In the aftermath of this shock, to which we replied with a measured but necessary response, I believe it is vital that we should re-establish some degree of confidence in communication between the two of us. If the leaders of the two great nuclear powers cannot judge with some accuracy the intentions of each other, we shall find ourselves in a period of gravely increasing danger--not only for our two countries but for the whole world.
I therefore hope that you will promptly recognize that when we speak of the need to remove missiles and bombers, with their immediate supporting equipment, we are not trying to complicate the situation but simply stating what was clearly included in our understanding of October twenty-seventh and twenty-eighth. I shall continue to abide fully by the undertakings in my letter of October twenty-seventh, and specifically, under the conditions stated in that letter I will hold to my undertaking "to give assurances against an invasion of Cuba." This undertaking has already come under attack here and is likely to become increasingly an object of criticism by a great many of my countrymen. And the very minimum that is necessary in regard to these assurances is, as we agreed, the verified removal of the missile and bomber systems, together with real safeguards against their reintroduction.
I should emphasize to you directly, Mr. Chairman, that in this respect there is another problem immediately ahead of us which could become very serious indeed, and that is the problem of continuing verification in Cuba. Your representatives have spoken as if this were entirely a problem for the Castro regime to settle, but the continuing verification of the absence of offensive weapons in Cuba is an essential safeguard for the United States and the other countries of this hemisphere, and is an explicit condition for the undertakings which we in our turn have agreed to. The need for this verification is, I regret to say, convincingly demonstrated by what happened in Cuba in the months of September and October.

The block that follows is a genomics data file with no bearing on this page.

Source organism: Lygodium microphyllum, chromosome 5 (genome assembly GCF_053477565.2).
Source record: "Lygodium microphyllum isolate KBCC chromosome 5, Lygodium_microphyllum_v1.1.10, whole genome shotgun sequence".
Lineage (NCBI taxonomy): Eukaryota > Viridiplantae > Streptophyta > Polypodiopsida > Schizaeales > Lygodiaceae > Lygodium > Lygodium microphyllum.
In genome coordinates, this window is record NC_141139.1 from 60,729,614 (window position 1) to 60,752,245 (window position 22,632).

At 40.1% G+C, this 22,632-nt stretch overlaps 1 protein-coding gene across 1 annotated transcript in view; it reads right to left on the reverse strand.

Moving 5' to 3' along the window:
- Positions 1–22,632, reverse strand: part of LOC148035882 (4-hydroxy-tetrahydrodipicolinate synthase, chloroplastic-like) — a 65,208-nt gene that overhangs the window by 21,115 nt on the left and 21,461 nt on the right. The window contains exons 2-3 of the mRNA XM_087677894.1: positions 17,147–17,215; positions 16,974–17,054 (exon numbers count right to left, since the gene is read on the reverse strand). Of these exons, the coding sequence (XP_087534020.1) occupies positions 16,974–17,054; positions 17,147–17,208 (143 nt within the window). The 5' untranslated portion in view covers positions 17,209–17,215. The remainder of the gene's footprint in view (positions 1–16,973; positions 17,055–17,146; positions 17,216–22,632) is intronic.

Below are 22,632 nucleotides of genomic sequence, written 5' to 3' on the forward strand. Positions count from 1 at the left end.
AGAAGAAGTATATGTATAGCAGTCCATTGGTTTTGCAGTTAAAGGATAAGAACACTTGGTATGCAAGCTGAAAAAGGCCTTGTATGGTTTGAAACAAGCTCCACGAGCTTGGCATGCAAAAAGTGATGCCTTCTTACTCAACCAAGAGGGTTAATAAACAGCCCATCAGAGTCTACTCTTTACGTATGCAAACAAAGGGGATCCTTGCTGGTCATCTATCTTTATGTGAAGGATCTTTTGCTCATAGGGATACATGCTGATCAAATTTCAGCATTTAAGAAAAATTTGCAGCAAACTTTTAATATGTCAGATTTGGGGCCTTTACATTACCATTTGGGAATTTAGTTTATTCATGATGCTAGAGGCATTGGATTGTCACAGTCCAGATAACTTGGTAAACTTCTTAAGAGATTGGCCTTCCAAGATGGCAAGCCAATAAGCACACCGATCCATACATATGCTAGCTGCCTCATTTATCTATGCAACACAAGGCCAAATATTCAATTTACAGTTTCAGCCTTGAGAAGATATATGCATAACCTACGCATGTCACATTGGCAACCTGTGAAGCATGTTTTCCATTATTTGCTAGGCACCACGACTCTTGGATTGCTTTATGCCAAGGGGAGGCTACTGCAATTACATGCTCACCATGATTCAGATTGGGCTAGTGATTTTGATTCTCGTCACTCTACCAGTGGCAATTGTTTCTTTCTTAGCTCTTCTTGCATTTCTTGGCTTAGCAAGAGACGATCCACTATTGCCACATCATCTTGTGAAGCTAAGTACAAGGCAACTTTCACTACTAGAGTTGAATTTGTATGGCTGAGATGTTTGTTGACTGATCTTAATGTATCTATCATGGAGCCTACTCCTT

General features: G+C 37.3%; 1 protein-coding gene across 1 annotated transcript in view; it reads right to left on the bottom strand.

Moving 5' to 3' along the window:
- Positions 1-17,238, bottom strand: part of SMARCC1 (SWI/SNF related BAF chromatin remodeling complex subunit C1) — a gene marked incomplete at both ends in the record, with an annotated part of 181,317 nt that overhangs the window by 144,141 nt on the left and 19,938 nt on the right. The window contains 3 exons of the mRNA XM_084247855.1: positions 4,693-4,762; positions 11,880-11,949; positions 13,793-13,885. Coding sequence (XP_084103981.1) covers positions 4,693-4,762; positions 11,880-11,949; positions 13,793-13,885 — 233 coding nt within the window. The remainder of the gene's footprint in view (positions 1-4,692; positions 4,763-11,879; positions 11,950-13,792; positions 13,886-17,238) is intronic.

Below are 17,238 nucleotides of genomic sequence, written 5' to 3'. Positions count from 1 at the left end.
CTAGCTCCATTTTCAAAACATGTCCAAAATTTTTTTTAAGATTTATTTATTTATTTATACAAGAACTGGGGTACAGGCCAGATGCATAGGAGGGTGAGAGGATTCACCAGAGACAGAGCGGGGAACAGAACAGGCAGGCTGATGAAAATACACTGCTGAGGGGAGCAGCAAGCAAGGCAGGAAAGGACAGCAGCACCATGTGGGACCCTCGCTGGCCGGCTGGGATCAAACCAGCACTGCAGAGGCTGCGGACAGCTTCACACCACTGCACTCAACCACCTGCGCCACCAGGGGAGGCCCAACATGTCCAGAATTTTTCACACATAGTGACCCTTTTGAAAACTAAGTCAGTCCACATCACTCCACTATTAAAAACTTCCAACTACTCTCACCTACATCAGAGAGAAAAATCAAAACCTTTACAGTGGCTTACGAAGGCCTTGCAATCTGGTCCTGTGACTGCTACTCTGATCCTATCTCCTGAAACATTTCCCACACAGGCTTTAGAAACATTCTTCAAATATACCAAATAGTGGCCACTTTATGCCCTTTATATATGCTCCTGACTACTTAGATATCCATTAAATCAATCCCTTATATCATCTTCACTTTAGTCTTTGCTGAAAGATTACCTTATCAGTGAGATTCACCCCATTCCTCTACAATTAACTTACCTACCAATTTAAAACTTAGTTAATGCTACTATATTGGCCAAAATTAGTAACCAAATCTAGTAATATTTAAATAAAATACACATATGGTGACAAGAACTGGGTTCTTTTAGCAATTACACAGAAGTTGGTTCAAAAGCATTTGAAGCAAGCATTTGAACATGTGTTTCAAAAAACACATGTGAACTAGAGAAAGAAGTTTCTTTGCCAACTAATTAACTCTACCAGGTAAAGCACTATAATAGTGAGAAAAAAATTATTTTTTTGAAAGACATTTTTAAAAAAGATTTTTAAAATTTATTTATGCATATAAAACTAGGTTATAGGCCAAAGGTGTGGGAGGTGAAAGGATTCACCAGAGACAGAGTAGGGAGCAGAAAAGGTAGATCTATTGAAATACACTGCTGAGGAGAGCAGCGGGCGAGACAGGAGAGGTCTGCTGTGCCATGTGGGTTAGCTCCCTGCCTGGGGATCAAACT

For the present we are having to rely on our own methods of surveillance, and this surveillance will surely have to be continued unless, as we much prefer, a better and durable method can be found. We believe that it is a serious responsibility of your Government to insure that weapons which you have provided to Cuba are not employed to interfere with this surveillance which is so important to us all in obtaining reliable information on which improvements in the situation can be based. It was of great importance, for example, for me last week to be able to announce with confidence that dismantling of missiles had begun.
Finally, I would like to say a word about longer range matters. I think we must both recognize that it will be very difficult for any of us in this hemisphere to look forward to any real improvement in our relations with Cuba if it continues to be a military outpost of the Soviet Union. We have limited our action at present to the problem of offensive weapons, but I do think it may be important for you to consider whether a real normalization of the Cuba problem can be envisaged while there remains in Cuba large numbers of Soviet military technicians, and major weapons systems and communications complexes under Soviet control, all with the recurrent possibility that offensive weapons might be secretly and rapidly reintroduced. That is why I think there is much wisdom in the conclusion expressed in your letter of October 26th, that when our undertakings against invasion are effective the need for your military specialists in Cuba will disappear. That is the real path to progress in the Cuban problem. And in this connection in particular, I hope you will understand that we must attach the greatest importance to the personal assurances you have given that submarine bases will not be established in Cuba.
I believe that Cuba can never have normal relations with the other nations of this hemisphere unless it ceases to appear to be a foreign military base and adopts a peaceful course of non-interference in the affairs of its sister nations. These wider considerations may belong to a later phase of the problem, but I hope that you will give them careful thought.
In the immediate situation, however, I repeat that it is the withdrawal of the missiles and bombers, with their supporting equipment, under adequate verification, and with a proper system for continued safeguards in the future, that is essential. This is the first necessary step away from the crisis to open the door through which we can move to restore confidence and give attention to other problems which ought to be resolved in the interest of peace.